Wednesday, 13 December 2017

Knit Wit

Plays: 4Px2.

The Game

Knit Wit falls under the word game and trivia game umbrella, something closer to a casual party game than the typical strategy game which most boardgame hobbyists are into. You are presented with sets of adjectives, and need to come up with an object for each set, which fulfills all adjectives of the set. Everyone does this simultaneously and secretly. The key is you need to come up with unique objects in order to score points.

These are the main components of the game - spools, strings, and tiny cards with adjectives. During the setup stage of a game, players take turns laying down these components to form a complex network, something like a Venn diagram. The strings are loops. They form various shapes and overlap one another. Spools are placed in areas enclosed by one or more strings. Each string gets one adjective associated with it. A spool is associated with one or more adjectives, depending on which string loops it is located within. Your task is to think of an object for every spool on the table. Those with many adjectives will be harder, but they are worth more points.

The #7 spool is enclosed by the red, white and purple strings. The #8 spool is enclosed by purple, white and black. The black is barely visible, you need to look closely. Setup in still in progress. These spools may later be enclosed by even more strings, and thus be associated with even more adjectives.

There are 8 spools and 8 strings in the game. A completed setup will look like this.

These buttons have different numbers of holes. Each hole means 1 victory point. Once setup is done, the game is played in a real-time format. Everyone tries to write down the names of objects for every spool as quickly as possible. The first to finish doing so (or first to decide to give up on the remaining unfilled blanks) gets to claim a button. The number of buttons is one fewer than the number of players, so the last person gets no button. The buttons are the rewards for the race aspect of the game.

There are a few very specific rules during the setup phase which ensures no spools will have the exact same set of adjectives.

The game comes with many adjective cards. It will take many games to use them all. Even when you start to recycle, the game is more about combinations of adjectives than individual adjectives, so you still have many possible combinations to play with.

A game is short. You spend two or three minutes to set up, and then around seven or eight minutes to think of objects. You score starting with spool #1. Everyone states what he has written down. If there are clashes, those players score nothing. For the rest, they need to convince everyone else their choices fulfill the requirements. If there is any objection the word is put to a vote. After all spools are scored, you add points for the buttons. The total determines the winner.

The Play

I played Knit Wit with my family twice. It feels more like a family activity or social activity than a game. The game mechanism creates many different combinations of adjectives. Different people will think of different objects due to their different cultural backgrounds, personal histories and exposure. Also everyone is trying to write something unique. You can get to know more about your fellow players by what they write. This is the social aspect of the game. Word clashes don't happen often. At least not in our games. Wrong answers don't happen a lot either. Because of that, scores tend to be close. The play experience is not much focused on trying to outscore your opponents. It is more about being creative with finding objects that fit quirky combinations of adjectives.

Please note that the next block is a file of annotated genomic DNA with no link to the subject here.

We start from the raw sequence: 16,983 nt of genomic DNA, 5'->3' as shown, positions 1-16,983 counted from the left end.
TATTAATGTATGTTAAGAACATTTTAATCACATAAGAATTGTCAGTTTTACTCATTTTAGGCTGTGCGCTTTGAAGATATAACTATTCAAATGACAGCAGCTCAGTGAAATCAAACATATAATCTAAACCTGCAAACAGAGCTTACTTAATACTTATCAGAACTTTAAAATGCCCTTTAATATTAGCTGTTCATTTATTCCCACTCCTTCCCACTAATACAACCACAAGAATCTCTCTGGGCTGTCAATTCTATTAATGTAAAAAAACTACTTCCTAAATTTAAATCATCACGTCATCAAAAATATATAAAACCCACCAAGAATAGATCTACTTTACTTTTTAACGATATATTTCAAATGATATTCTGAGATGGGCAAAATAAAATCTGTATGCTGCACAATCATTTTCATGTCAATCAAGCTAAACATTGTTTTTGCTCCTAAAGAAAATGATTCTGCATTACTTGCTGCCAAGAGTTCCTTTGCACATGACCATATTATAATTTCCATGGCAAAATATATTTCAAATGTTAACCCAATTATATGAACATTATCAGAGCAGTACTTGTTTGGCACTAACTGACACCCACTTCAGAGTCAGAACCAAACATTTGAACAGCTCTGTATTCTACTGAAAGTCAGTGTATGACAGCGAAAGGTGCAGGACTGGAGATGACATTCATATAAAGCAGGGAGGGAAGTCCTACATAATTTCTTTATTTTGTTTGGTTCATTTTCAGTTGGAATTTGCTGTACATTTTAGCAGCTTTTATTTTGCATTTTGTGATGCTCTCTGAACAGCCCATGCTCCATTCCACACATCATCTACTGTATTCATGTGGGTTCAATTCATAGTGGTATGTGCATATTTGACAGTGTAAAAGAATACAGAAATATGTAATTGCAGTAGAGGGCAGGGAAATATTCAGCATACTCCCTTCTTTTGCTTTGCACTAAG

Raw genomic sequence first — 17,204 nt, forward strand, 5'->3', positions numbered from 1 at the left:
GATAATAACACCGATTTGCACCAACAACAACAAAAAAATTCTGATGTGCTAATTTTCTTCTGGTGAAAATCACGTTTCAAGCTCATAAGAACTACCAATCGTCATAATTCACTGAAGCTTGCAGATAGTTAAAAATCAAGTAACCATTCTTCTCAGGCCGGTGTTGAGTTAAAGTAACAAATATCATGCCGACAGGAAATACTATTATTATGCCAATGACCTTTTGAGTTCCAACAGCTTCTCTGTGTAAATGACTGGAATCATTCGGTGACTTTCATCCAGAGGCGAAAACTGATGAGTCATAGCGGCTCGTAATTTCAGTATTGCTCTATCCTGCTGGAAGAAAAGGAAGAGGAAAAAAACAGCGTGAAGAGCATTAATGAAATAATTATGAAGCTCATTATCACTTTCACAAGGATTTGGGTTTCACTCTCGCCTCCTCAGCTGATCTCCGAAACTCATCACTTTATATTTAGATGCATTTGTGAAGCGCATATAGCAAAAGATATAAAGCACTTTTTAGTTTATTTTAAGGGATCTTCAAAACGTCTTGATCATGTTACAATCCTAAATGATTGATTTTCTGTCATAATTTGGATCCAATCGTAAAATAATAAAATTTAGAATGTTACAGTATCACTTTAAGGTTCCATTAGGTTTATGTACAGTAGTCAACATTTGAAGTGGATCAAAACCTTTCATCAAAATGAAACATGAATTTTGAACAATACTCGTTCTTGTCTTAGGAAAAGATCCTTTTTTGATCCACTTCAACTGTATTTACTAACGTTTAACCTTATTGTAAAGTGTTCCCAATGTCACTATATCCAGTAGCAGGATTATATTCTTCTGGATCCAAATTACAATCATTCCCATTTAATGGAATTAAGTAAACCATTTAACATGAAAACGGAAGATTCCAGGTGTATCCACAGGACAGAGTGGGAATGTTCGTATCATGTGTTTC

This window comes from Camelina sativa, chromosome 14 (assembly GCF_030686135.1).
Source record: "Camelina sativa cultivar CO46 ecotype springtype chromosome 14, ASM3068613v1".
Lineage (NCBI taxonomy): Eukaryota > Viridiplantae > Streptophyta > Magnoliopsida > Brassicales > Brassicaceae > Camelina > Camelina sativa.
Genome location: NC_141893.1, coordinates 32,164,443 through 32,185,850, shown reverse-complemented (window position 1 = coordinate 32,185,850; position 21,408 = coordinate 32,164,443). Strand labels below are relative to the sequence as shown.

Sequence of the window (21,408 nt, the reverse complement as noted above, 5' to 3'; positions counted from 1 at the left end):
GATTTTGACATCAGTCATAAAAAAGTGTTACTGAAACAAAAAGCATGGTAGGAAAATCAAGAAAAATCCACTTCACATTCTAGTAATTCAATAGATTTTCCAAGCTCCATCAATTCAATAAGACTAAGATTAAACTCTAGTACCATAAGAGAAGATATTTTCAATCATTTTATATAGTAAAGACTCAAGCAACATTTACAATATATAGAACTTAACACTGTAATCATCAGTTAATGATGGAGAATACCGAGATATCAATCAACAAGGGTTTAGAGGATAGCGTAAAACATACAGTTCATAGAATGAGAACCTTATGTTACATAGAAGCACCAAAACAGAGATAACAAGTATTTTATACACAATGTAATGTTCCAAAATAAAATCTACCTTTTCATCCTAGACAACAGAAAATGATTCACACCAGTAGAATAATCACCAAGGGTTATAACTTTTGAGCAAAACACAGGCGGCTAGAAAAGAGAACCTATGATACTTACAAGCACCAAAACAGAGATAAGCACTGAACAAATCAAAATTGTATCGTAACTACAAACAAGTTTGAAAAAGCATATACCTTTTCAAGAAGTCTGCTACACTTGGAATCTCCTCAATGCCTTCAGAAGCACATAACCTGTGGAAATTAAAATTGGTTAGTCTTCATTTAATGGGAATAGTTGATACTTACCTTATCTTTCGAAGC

Shee Yun was rather strict when playing. When she couldn't think of perfectly suitable objects, she left the space blank and did not try to bend the meanings of some of the adjectives. When we came to the scoring phases, she frequently raised objections. She was strict both on herself and on others. My take when playing such a game is it is light-hearted fun and need not be taken too seriously. So I voted yes most of the time, if we had to vote. I only said no if an answer was obviously wrong or when the meaning of an adjective was twisted a bit too far. I seemed to be the only one being loose about voting. We did have a few words failed by the vote.

I don't quite remember who won the games. I just remember it probably wasn't Shee Yun because she had too many blanks.

Shee Yun, Michelle and Chen Rui.

I was rather pleased with what I came up with. The adjectives were "inorganic", "male" and "funny". My answer was Wall-E, one of my favourite Pixar animation characters.

The Thoughts

Knit Wit is short, easy to teach and has fancy components. It is an easy choice if you want to play with casual players. The game mechanism is unusual and refreshing. The game will work well as a party game. It is not a competitive game. You don't really think about strategy or how to squeeze an extra point here and there to outdo your opponent. You just enjoy all those crazy combinations of adjectives and the creativity required to come up with something unique. You even enjoy stretching the meanings of adjectives, and convincing your friends about your answer, with as straight a face as you can muster. I think for most boardgame hobbyists Knit Wit is a novelty you are happy to try, but it's not really something you pursue. It's a fun diversion and a nice change of pace, but it's not a main course you plan with fellow gamers. It's a filler. It's a trivia type game.

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